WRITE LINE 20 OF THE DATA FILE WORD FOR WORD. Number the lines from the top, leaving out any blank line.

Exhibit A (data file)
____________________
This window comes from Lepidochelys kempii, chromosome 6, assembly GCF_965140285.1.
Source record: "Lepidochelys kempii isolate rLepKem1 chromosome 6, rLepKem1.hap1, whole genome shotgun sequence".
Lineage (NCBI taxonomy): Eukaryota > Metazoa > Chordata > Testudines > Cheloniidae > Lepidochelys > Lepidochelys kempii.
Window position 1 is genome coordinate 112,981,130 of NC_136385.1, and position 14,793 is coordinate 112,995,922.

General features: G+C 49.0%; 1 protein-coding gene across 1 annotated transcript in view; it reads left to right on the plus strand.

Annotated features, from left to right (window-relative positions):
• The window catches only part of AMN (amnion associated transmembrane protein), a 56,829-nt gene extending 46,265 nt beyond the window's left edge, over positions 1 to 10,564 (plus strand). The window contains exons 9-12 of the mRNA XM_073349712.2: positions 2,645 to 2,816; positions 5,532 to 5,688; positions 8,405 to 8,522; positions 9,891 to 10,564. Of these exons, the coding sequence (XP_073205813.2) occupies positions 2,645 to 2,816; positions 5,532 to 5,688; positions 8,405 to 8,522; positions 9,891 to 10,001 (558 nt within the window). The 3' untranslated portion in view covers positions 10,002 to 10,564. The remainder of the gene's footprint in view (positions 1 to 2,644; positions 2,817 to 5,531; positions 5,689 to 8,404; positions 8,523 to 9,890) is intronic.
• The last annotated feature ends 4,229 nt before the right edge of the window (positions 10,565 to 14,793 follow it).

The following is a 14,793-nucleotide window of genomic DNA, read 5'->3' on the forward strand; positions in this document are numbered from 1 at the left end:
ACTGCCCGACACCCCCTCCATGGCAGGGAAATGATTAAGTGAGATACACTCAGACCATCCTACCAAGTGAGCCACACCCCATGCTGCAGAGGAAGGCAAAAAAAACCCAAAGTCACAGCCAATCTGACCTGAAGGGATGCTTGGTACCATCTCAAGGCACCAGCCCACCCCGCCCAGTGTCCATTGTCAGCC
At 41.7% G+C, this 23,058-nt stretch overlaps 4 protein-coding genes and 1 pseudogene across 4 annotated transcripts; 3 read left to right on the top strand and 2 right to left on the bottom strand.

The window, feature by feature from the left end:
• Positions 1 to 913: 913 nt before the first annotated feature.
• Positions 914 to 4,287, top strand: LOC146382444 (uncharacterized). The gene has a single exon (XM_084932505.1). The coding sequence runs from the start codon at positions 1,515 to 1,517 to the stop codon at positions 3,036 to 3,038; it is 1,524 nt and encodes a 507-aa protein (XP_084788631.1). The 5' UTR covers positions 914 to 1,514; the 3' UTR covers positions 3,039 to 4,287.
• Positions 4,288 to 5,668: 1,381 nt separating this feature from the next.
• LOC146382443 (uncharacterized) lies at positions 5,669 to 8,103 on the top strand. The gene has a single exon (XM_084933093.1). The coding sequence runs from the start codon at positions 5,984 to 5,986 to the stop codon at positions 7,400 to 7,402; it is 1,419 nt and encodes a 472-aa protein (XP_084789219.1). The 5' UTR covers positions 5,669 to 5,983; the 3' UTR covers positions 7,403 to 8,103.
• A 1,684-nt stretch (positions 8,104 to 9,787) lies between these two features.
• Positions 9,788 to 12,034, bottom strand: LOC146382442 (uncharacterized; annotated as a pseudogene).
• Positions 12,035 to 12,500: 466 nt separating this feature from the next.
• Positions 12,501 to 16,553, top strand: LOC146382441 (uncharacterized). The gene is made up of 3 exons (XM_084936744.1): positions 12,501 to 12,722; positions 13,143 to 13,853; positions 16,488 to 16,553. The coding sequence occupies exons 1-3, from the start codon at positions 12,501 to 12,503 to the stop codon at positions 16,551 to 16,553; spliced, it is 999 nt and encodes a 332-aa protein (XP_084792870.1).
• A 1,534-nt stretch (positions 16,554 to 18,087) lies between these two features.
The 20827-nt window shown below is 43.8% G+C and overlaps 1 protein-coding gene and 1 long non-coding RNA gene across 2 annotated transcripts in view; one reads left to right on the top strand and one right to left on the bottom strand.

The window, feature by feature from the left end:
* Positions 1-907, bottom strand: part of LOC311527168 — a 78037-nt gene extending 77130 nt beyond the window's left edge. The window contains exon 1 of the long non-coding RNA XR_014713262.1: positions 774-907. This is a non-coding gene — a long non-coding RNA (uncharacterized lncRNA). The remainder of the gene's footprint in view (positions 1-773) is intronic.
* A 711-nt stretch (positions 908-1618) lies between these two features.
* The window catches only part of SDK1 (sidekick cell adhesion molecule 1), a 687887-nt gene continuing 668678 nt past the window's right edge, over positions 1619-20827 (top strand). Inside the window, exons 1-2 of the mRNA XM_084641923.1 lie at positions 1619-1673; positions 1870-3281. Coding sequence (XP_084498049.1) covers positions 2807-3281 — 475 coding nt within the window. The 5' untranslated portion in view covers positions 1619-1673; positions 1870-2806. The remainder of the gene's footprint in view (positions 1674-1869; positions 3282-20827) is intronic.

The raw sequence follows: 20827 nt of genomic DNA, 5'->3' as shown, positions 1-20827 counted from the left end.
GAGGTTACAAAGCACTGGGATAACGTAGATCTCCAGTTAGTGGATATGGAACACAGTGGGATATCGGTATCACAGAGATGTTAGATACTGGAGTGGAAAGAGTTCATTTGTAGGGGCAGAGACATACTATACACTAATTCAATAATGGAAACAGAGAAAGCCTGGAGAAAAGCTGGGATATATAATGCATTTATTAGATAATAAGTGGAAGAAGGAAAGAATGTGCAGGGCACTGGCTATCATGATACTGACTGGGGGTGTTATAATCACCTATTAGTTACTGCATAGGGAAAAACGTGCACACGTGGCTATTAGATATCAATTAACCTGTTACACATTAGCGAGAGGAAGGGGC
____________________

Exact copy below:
• Positions 12,501 to 16,553, top strand: LOC146382441 (uncharacterized). The gene is made up of 3 exons (XM_084936744.1): positions 12,501 to 12,722; positions 13,143 to 13,853; positions 16,488 to 16,553. The coding sequence occupies exons 1-3, from the start codon at positions 12,501 to 12,503 to the stop codon at positions 16,551 to 16,553; spliced, it is 999 nt and encodes a 332-aa protein (XP_084792870.1).